• Even though parents may encourage activities that foster creativity, it is common in today’s society for the television to be on. However, child informative programs such as Mister Rogers’ Neighbourhood emphasize creativity and surprisingly predicts participation in creative activities. [30] Specifically, individuals who watched a lot of child informative programs participate in more activities that foster creativity. [30] It is important to note that other programs that emphasize academics or general entertainment for example comedies or game shows, do not stimulate imagination or divergent thought as informative programs do.[30] For that reason, watching television informative programs are better than other programs in regards to promoting creativity.
  • Parents can also encourage children to play outdoors as a way to foster creativity outside of school. Being outdoors in an environment full of sensory experience allows for inventive play that enhances creativity [31]. Furthermore, travelling also improves creativity. [32] Creativity is enhanced when individuals compare similarities and/or differences as well as come up with novel and useful ideas in a new environment.[32]


If schools and teachers struggle to incorporate creativity into the curriculum, parents and students can take the initiative to help foster creativity. Almost all of these activities that promote creativity can be done outside of school and at home. Mel, a homeschooling mother says in her blog, “I don’t just want my children to be limited to arts and crafts, though they do that too, but I want them to experience other forms of creativity. The sky is the limit. And so where there is an opportunity for creative expression, we do it” [33]. Besides enrolling children into extracurricular activities after school or organizing other creative activities at home, parents can also promote creativity by encouraging intuition[1] and self-expression. [34] Most importantly parents must allow freedom of development by not setting restrictions or having “age-specific” expectations of child for optimal creativity which is not established in schools.[34] There is also a positive relationship between parents and highly creative children with parents who are open to feelings, stress emotional security and put less emphasis on companionship.[5] Important values such as these are emphasized throughout an individual’s life outside of school by parents. For more ideas on how to promote creativity click here

[edit] Community Programs

If some families cannot support or organize creative play outside of school, a creative role model in their child’s lives can help the parent encourage creativity as well as inspire and guide them. Community programs can also help foster creativity. For example, MacLaren, a community program in Barrie, Ontario, has free afterschool workshops for youth that focuses on the arts and inspires creativity. [35] MacLaren will also bring art supplies to in-house art classes on the weekends and offers family workshops on visual art projects. [35]There are many community programs like MacLaren that can assist families and foster creativity. Community involvement is another example of how to promote creativity outside of school for students.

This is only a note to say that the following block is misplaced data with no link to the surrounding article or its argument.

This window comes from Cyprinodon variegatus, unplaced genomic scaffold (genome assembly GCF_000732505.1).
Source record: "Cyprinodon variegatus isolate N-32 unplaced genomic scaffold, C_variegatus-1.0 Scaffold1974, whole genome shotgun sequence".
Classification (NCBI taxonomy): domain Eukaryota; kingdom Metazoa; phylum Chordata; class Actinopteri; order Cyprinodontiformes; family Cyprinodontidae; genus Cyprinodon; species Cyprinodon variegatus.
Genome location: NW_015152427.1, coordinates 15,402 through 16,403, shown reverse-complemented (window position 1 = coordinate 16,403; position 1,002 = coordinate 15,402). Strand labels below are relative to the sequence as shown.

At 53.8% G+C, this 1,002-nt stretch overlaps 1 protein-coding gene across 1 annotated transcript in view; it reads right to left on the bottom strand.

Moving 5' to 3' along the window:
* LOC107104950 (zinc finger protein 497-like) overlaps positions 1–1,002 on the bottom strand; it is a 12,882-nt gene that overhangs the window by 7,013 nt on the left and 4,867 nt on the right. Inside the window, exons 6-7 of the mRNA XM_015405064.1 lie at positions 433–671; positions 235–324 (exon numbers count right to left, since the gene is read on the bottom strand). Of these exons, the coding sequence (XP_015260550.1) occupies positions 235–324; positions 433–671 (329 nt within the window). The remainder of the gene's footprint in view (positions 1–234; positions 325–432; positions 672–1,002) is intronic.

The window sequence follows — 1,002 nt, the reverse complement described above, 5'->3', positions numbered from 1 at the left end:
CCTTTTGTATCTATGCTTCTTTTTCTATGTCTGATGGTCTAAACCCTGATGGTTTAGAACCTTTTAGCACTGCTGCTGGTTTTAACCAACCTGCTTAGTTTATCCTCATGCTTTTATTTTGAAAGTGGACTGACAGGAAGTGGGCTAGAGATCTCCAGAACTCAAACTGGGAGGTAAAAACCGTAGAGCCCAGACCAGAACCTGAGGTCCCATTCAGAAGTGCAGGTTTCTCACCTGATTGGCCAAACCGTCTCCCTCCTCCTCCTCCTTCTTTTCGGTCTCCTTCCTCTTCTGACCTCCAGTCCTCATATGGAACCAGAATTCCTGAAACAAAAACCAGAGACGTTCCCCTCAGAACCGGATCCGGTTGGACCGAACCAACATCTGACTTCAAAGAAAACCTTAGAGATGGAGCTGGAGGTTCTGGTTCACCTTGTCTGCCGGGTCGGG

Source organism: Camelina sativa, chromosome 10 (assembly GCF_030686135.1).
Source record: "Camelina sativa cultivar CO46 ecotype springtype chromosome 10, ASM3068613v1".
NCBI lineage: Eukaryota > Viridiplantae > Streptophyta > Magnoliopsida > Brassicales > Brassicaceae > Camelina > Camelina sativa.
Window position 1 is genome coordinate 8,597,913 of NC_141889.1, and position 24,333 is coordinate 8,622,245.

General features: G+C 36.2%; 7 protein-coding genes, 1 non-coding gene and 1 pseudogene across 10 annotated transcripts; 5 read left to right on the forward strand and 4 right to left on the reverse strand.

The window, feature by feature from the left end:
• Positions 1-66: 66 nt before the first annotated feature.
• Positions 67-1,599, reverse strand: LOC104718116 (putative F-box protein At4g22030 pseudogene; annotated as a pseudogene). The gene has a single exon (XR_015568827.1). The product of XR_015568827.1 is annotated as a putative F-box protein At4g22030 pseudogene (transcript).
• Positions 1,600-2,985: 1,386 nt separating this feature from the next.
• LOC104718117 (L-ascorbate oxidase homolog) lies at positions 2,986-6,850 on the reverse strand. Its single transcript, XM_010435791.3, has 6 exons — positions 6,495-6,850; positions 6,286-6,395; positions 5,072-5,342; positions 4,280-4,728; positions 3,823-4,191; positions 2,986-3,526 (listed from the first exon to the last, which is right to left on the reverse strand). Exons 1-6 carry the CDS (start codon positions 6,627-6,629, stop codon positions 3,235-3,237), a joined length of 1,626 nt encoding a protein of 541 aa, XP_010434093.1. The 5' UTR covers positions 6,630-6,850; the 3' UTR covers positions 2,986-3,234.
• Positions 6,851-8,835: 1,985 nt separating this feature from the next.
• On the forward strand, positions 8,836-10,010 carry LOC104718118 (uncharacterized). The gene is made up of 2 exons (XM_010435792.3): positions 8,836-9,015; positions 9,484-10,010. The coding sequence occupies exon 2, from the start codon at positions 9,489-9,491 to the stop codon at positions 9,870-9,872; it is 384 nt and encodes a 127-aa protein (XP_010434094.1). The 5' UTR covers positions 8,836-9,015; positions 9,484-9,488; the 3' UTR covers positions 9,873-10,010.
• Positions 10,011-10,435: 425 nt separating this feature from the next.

MacLaren Community Art Program


[edit] Notes and References

  1. Cotton, D., Bailey, I., Warren, M., & Bisell, S. (2009). Revolutions and second-best solutions: Education for sustainable development in higher education. Studies in Higher Education, 34(7), 719-733.
  2. Dawson, V. (1997). In Search of the Wild Bohemian: Challenges in the Identification of the Creatively Gifted. Roeper Review, 19(3), 148-52.
  3. 3.0 3.1 Noonan, E. (2008). The Ends of Education. Psychodynamic Practice. 14 (4). 383 – 394.
  4. 4.0 4.1 4.2 4.3 Rezaei, A. & Zakariaie, M. (2011). Exploring the impact of handcraft activities on the creativity of female students at the elementary schools. International Education Studies. 4, 127-133. Retrieved from http://content.ebscohost.com.proxy.library.brocku.ca/pdf25_26/pdf/2011/B08J/01Feb11/59208864.pdf?T=P&P=AN&K=59208864&S=R&D=ehh&EbscoContent=dGJyMNXb4kSep7E4xNvgOLCmr0uep7RSsKi4Ta%2BWxWXS&ContentCustomer=dGJyMPGrs062qK9JuePfgeyx44Dt6fIA
  5. 5.0 5.1 Dreyer, A. & Wells, M. (1966). Parental values, parental control, and creativity in young children. Journal of Marriage and Family, 28, 83-88. Retrieved from http://www.jstor.org/stable/350047
  6. 6.0 6.1 6.2 6.3 Danylewycz, M., & Prentice, A. (1986). Teachers' Work: Changing Patterns and Perceptions in the Emerging School Systems of Nineteenth- and Early Twentieth-Century Central Canada. In Labour / Le Travail (pp. 59-80). Athabasca University Press.
  7. 7.0 7.1 7.2 7.3 7.4 2. Butler, G. (2007). Higher education: Its evolution and present trend. Journal Of Australian Political Economy, (60), 28-53.
  8. 8.0 8.1 8.2 Folger, T. (2012). Can We Keep Getting Smarter?. Scientific American, 44-47.